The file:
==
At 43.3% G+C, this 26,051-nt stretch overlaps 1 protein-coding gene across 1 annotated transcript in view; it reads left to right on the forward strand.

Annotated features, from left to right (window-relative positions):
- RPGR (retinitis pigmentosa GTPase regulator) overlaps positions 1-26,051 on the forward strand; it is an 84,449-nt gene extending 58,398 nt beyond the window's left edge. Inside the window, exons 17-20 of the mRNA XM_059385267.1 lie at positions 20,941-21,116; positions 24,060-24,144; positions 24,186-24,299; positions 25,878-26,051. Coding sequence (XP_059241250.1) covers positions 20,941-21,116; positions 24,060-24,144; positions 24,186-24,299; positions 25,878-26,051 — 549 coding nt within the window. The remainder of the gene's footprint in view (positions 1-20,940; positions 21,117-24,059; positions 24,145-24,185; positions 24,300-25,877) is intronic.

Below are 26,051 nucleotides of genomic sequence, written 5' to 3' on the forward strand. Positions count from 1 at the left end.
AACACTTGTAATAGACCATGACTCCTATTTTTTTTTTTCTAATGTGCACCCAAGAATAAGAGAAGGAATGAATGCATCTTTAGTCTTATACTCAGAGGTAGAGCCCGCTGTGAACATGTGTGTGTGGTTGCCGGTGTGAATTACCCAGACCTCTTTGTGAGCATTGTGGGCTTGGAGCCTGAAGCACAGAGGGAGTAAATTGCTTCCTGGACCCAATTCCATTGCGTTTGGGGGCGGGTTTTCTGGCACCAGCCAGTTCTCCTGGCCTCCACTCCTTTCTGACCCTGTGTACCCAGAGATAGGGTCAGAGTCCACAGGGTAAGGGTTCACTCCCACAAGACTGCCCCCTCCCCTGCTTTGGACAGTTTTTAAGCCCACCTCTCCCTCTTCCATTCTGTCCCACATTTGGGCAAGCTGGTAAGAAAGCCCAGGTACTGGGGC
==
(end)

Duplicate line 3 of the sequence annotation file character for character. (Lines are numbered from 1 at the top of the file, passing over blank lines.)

- RPGR (retinitis pigmentosa GTPase regulator) overlaps positions 1-26,051 on the forward strand; it is an 84,449-nt gene extending 58,398 nt beyond the window's left edge. Inside the window, exons 17-20 of the mRNA XM_059385267.1 lie at positions 20,941-21,116; positions 24,060-24,144; positions 24,186-24,299; positions 25,878-26,051. Coding sequence (XP_059241250.1) covers positions 20,941-21,116; positions 24,060-24,144; positions 24,186-24,299; positions 25,878-26,051 — 549 coding nt within the window. The remainder of the gene's footprint in view (positions 1-20,940; positions 21,117-24,059; positions 24,145-24,185; positions 24,300-25,877) is intronic.